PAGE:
Court’s findings

Were the interest rates unconscionable?

The Court found it wasn’t unconscionable for First Mortgage to enter into the loan and mortgage with the interest rate provisions. Whilst high, the rates weren’t exorbitant for short-term commercial loans. Ms Juri and Mr Husain entered into the transaction with knowledge of the interest rates, without undue influence, pressure, exploitation or victimisation and after receiving legal advice.

Collateral advantage which was an impediment to redemption?

The mortgages paid out were subject to much lower interest rates and until the secured properties were sold, the mortgagors were subject to an additional interest burden, even though the debt secured hadn’t increased. First Mortgage essentially assumed the position of first mortgagee, yet charged interest at a higher, default rate under a different loan agreement which was secured by a lower ranking mortgage. This was collateral to First Mortgage’s interest to recover the principal, plus interest.

Was clause 18.3(h) unfair and unconscionable?

In the Court’s opinion, clause 18.3(h) of the mortgage could be regarded as a collateral advantage and a clog or impediment to the exercise by Ms Juri and Mr Husain of the equity of redemption. However, even if this was so, it would be upheld unless found to be unfair and unconscionable.

The Court found clause 18.3(h) operated unfairly to the mortgagors because large amounts of debt, initially subject to standard interest rates by banks lending on first mortgage security, were effectively converted into high-interest loans. The unfairness lay in charging the higher default rate of 60% on the amount paid out, not in paying out the mortgages and adding that sum to the secured money. Whilst the mortgagors were in default pursuant to the mortgages originally given in favour of First Mortgage, they were treated as being in default of a much larger sum. In addition, the security available in respect of the total indebtedness had not diminished.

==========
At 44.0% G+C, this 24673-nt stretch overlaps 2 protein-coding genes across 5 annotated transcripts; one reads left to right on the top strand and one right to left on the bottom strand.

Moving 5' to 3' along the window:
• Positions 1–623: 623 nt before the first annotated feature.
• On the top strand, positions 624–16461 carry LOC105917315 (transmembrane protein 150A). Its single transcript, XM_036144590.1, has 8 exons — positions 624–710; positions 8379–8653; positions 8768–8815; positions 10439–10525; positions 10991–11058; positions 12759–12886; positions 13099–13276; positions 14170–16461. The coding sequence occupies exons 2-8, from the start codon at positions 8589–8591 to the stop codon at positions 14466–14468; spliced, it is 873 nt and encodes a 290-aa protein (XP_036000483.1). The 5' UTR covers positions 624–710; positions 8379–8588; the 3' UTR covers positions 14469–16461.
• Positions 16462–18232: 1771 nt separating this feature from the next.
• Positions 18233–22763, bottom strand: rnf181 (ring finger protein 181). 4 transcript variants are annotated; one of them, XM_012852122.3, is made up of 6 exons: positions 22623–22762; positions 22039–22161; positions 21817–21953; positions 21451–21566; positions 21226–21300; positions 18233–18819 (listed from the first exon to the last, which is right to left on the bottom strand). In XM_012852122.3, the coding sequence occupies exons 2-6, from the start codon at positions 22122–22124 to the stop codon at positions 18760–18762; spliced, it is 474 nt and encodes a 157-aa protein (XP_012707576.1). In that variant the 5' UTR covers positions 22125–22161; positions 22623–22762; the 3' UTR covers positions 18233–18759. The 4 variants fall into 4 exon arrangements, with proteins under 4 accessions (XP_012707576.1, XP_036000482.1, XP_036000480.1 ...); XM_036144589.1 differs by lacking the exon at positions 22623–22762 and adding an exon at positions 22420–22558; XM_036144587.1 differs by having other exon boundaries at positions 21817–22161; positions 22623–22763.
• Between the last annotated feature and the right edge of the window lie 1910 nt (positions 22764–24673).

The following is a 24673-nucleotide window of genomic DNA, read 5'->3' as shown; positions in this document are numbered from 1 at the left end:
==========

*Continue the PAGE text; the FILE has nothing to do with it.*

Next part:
In the Court’s opinion, reliance by First Mortgage on clause 18.3(h) to charge 60% interest on amounts paid to either redeem or acquire first mortgages fell below community standards, could be described as morally deficient and involved an element of exploitation of the mortgagors’ default.

Exercising clause 18.3(h) in this way allowed First Mortgage to obtain an unconscionable collateral advantage that impeded the mortgagors’ ability to discharge and was not enforceable.

The Court’s decision

Ultimately First Mortgage was restrained from enforcing clause 18.3(h) and confined to charging interest rates provided for by the CBA and Westpac mortgages on the amounts it had paid out, or in the absence of such, court rates.

Key takeaway

In the event a mortgage term operates to provide a mortgagee a collateral advantage and a clog or impediment to the equity of redemption, a court will not intervene, unless the term is found to be unfair and unconscionable.

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Authored by:

Susan Forrest, Partner
Jessica Lawrence, Graduate


[1] [2021] NSWSC 1143.

This update does not constitute legal advice and should not be relied upon as such. It is intended only to provide a summary and general overview on matters of interest and it is not intended to be comprehensive. You should seek legal or other professional advice before acting or relying on any of the content.